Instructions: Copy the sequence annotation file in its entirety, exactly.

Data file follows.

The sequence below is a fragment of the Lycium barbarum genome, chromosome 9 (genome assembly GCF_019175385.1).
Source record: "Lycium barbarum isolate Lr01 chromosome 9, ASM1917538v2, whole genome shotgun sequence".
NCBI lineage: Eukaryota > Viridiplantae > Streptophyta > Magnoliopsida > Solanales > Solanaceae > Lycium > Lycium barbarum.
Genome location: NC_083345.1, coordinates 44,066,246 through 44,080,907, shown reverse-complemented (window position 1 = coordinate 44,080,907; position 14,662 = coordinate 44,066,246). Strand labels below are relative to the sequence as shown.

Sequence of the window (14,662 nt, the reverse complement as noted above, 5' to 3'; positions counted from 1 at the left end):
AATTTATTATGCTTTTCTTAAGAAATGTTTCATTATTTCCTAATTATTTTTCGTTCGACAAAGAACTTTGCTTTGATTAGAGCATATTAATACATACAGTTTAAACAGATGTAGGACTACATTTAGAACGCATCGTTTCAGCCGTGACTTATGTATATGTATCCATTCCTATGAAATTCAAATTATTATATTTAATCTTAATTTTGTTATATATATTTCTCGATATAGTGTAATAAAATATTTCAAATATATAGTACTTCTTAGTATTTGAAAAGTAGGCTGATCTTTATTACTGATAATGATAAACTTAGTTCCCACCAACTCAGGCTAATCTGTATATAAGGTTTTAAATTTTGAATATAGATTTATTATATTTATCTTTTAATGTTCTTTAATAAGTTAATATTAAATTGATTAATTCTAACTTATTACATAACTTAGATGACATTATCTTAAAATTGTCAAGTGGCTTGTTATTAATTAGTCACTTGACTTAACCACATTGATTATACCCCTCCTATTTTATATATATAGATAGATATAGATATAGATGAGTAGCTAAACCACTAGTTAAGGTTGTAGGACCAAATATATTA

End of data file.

The sequence below is a fragment of the Lycium barbarum genome, chromosome 9 (genome assembly GCF_019175385.1).
Source record: "Lycium barbarum isolate Lr01 chromosome 9, ASM1917538v2, whole genome shotgun sequence".
NCBI lineage: Eukaryota > Viridiplantae > Streptophyta > Magnoliopsida > Solanales > Solanaceae > Lycium > Lycium barbarum.
Genome location: NC_083345.1, coordinates 44,066,246 through 44,080,907, shown reverse-complemented (window position 1 = coordinate 44,080,907; position 14,662 = coordinate 44,066,246). Strand labels below are relative to the sequence as shown.

Sequence of the window (14,662 nt, the reverse complement as noted above, 5' to 3'; positions counted from 1 at the left end):
AATTTATTATGCTTTTCTTAAGAAATGTTTCATTATTTCCTAATTATTTTTCGTTCGACAAAGAACTTTGCTTTGATTAGAGCATATTAATACATACAGTTTAAACAGATGTAGGACTACATTTAGAACGCATCGTTTCAGCCGTGACTTATGTATATGTATCCATTCCTATGAAATTCAAATTATTATATTTAATCTTAATTTTGTTATATATATTTCTCGATATAGTGTAATAAAATATTTCAAATATATAGTACTTCTTAGTATTTGAAAAGTAGGCTGATCTTTATTACTGATAATGATAAACTTAGTTCCCACCAACTCAGGCTAATCTGTATATAAGGTTTTAAATTTTGAATATAGATTTATTATATTTATCTTTTAATGTTCTTTAATAAGTTAATATTAAATTGATTAATTCTAACTTATTACATAACTTAGATGACATTATCTTAAAATTGTCAAGTGGCTTGTTATTAATTAGTCACTTGACTTAACCACATTGATTATACCCCTCCTATTTTATATATATAGATAGATATAGATATAGATGAGTAGCTAAACCACTAGTTAAGGTTGTAGGACCAAATATATTA